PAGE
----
The Environmental Protection Agency's (EPA) Region 1 office, which covers New England and is headquartered in Boston, is operating with only about 22 employees during the partial federal shutdown, instead of the usual 516.
The EPA says that employees necessary for emergency and disaster response are allowed to keep working during the shutdown, as well as those who perform services "essential to ensure continued public health and safety." But this doesn't include the people who do routine inspections of air, water and wastewater treatment plants, or the workers who enforce pollution violations.
A union leader says this lack of staffing could pose a threat to human health.
"The public should be concerned because we're not going out and doing the inspections that we normally do," says Steven Calder, a furloughed EPA inspector and president of the American Federation of Government Employees Local 3428, the union representing Region 1 EPA employees. "Hopefully the people operating these [wastewater and water treatment] plants are operating them properly. But there is the potential that these facilities — because they know they're not going to be inspected, or because they aren't being inspected — there could be violations."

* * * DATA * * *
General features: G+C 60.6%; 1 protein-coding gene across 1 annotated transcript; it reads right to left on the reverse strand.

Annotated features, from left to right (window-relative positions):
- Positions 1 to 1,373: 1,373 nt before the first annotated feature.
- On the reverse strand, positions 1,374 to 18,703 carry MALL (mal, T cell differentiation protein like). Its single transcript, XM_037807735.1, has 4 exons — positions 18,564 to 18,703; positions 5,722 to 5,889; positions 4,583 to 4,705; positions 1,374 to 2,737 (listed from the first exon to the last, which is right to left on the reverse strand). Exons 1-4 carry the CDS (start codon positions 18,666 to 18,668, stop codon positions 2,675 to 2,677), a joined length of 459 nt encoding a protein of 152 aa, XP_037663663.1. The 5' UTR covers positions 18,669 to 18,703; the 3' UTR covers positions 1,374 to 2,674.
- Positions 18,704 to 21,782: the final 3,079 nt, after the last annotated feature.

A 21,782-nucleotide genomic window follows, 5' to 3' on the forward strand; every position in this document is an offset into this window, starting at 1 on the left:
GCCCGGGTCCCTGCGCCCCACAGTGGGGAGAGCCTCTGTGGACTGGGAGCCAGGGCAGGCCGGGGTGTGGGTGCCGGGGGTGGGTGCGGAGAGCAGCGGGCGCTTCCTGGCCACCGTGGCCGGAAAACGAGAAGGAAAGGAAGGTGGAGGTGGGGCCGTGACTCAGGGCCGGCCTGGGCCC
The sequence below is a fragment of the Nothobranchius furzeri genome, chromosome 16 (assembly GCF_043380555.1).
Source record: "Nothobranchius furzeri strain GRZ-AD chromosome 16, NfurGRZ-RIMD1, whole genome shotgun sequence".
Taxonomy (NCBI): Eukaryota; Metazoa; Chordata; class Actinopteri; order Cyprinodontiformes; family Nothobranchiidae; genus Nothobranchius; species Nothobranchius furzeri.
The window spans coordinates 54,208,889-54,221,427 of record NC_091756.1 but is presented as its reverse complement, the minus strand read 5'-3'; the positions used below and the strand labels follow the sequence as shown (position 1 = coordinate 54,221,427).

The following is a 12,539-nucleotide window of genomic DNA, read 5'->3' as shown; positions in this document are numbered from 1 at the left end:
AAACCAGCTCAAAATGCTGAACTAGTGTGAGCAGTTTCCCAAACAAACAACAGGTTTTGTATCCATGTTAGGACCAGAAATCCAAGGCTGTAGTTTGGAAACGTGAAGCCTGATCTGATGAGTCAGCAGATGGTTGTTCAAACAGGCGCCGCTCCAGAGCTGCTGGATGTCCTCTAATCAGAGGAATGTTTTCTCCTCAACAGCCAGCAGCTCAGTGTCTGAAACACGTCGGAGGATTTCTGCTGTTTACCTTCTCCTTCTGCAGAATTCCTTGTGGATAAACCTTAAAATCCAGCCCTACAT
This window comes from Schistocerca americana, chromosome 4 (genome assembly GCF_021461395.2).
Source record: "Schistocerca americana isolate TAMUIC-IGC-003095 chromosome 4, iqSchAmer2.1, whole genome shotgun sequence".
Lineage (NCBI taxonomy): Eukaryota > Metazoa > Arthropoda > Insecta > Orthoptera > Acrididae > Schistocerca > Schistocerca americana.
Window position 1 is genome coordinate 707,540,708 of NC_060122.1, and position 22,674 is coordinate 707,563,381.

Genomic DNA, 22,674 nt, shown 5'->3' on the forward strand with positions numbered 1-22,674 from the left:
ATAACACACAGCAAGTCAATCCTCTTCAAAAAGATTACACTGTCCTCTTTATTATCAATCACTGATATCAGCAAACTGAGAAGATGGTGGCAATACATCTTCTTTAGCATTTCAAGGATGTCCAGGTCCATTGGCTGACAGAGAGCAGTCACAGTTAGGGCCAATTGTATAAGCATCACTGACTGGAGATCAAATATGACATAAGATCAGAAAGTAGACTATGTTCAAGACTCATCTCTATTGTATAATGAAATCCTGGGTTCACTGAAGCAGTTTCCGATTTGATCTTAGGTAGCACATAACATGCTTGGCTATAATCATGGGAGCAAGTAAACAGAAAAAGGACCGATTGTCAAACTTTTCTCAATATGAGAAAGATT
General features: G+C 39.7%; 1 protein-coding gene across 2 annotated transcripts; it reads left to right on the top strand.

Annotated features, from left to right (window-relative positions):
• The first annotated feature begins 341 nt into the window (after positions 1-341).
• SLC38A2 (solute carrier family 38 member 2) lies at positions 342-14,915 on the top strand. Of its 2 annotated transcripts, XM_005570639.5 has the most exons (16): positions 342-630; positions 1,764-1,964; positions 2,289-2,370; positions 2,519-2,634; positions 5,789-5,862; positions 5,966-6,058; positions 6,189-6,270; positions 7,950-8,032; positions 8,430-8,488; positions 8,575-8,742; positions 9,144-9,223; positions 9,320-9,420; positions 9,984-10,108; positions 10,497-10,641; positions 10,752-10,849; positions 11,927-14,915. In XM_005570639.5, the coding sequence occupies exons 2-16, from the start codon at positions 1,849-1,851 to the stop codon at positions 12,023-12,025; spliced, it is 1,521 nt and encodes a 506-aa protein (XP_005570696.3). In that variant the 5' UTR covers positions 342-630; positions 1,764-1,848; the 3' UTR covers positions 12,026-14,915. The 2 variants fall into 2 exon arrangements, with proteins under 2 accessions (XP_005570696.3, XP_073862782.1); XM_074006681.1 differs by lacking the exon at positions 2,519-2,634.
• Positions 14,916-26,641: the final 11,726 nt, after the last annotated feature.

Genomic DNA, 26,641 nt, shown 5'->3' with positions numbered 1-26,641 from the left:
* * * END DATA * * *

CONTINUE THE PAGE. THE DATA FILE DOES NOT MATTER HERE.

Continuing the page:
Calder says that he's hearing a lot of frustration and anxiety from his furloughed colleagues, who could be fired or reprimanded if they work during the 19-day-and-counting shutdown. One is driving an Uber to make ends meet, he says.
"Morale was bad before the shutdown and it will continue to be bad," says Calder. "We have a real dedicated group of employees who really like what they do. ... Let the federal employees do their jobs."
Curtis Spalding, director of EPA Region 1 during the Obama administration and now professor of the practice of environment and society at Brown University, says it's "ridiculous" that the American public is continuing to pay taxes for services like environmental protection and food safety monitoring during the shutdown.
"We're now stretching into three weeks where the services aren't being provided," says Spalding. "We'll probably pay the people anyway. Those people will feel low morale and will be financially stressed. If you could figure out how to count it all up it's probably billions of dollars of lost services during that period."
Both Spalding and Calder say that the furloughed employees will likely receive back pay, but the final decision will be up to Congress.
Spalding says he's worried that the shutdown makes EPA employees "cynical about the political leadership in the country," and may lead to more workers leaving the agency.
"That's probably the the thing that troubles me most, and it's already happening because the way the administration's treated the agency," says Spalding. "You have a much less capable service going forward."